What we have devolved to, however, is a world where 'punishment' is the norm, and evolving punishment has been decided to be 'all right'. It is no different than the bully on the playground, being larger than the other kids, deciding to 'punish' someone, and the punished complying with the demands... then the bully deciding it's insufficient punishment and humiliation, and demanding more.

Any time that the legislature can decide that something needs further restrictions, and punishments, on any registry, and can change the rules of the registry, without notification, warning, or any choice in the matter or judicial review... they have devolved into something quite different than a government.

They have devolved into petty tyrants seeking power at any cost... and now the cost is that of our bodies, our hearts, our minds, our families, our very society and freedoms.

It is one thing for a jury, with full view of the facts presented, both for and against a case to judge for punishment, it is quite another to by writ do so, without review of crime, mitigating factors, and aggrivating factors.

This is the nature of the prohibition against ex-post-facto legislation, and further, the wider prohibition against attainder. Attainder, or legislative taint, is not simply an archaic rule that nobody needs anymore. It is nothing less than the legislature deciding that the judicial punishment was insufficient, and thus further restrictions must be emplaced.

For it to continue, we must remain silent however.. we must not be able to leave, must not be able to travel, must not be able to speak out against it, and must remain cowed and subservient, grovelling at the feet of the legislators who are using our bodies to pave the road to Hell with their 'Good Intentions'.

My apologies for the vitriol, but there is no room in any democratic republic for the rule of law to apply more strongly to any person than any other. There is no provision to legislate to a targeted class, of any kind, for such was absolutely prohibited in the original agreement.

"Congress can pass no law that does not equally bind itself and its friends, and the whole of society." Federalist papers. Read them. Understand them. Look back in time at what you've had stolen from you.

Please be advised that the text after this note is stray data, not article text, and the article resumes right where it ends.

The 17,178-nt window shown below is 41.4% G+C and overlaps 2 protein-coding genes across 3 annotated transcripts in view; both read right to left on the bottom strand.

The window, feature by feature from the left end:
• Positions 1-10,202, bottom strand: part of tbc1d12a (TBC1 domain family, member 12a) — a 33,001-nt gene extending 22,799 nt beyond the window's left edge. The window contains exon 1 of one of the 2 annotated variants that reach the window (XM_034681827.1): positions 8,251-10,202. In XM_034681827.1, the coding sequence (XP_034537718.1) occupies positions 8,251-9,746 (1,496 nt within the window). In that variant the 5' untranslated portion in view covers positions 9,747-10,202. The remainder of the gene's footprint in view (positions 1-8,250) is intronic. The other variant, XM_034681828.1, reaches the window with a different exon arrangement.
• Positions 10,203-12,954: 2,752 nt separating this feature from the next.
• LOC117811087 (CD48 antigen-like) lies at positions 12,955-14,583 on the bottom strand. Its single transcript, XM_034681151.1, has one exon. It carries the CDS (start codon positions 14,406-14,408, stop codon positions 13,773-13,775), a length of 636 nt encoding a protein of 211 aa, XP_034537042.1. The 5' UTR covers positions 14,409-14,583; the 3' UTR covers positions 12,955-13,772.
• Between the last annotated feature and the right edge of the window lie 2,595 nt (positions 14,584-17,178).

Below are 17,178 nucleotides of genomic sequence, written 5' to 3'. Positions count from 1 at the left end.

We have equal protection under the law, under the Fourteenth Amendment. Under the thirteenth, no man can have ownership or possession over another man, nor exert control over the other, by threats of force, fine, or imprisonment, save by the due process of the jury, commitant with the right and duty to try both the facts of the case, and the rule of law itself.

Thus has it been since Bushell and Throckmorton, reinforced by Zenger, which was in the minds, and on the tongues of the Founding Fathers. Likewise, the remembrance of Valley Forge, and the actions of the British in siezing lands by attainder, and execution by attainder, was remembered, and the role of the jury in enforcing the rights of the people via that juristic nullification was well-thought-out.

Is it any wonder that they seek to control the jury again? That by writ the judge can hold an innocent verdict to be inadequate, and try the jurists for contempt of court for finding a man innocent against such a judge's opinions? This was the very heart of the Zenger and Throckmorton trials, and that of Bushell.

Have we backslid so far as to be amongst Cromwell, or even King John, prior to the Magna Carta?

Have we forgotten our duties to that society, and that government, in the search for release from personal responsibility?

For that is what ultimately must be enforced.. personal responsibility for one's own actions, enforced from within. This is recovery. This is redemption. It is not enough to forsake an act. It is more imperative to change one's own self so the act is no longer possible. It is understanding, compassion, and respect for the rights, duties and privileges of others.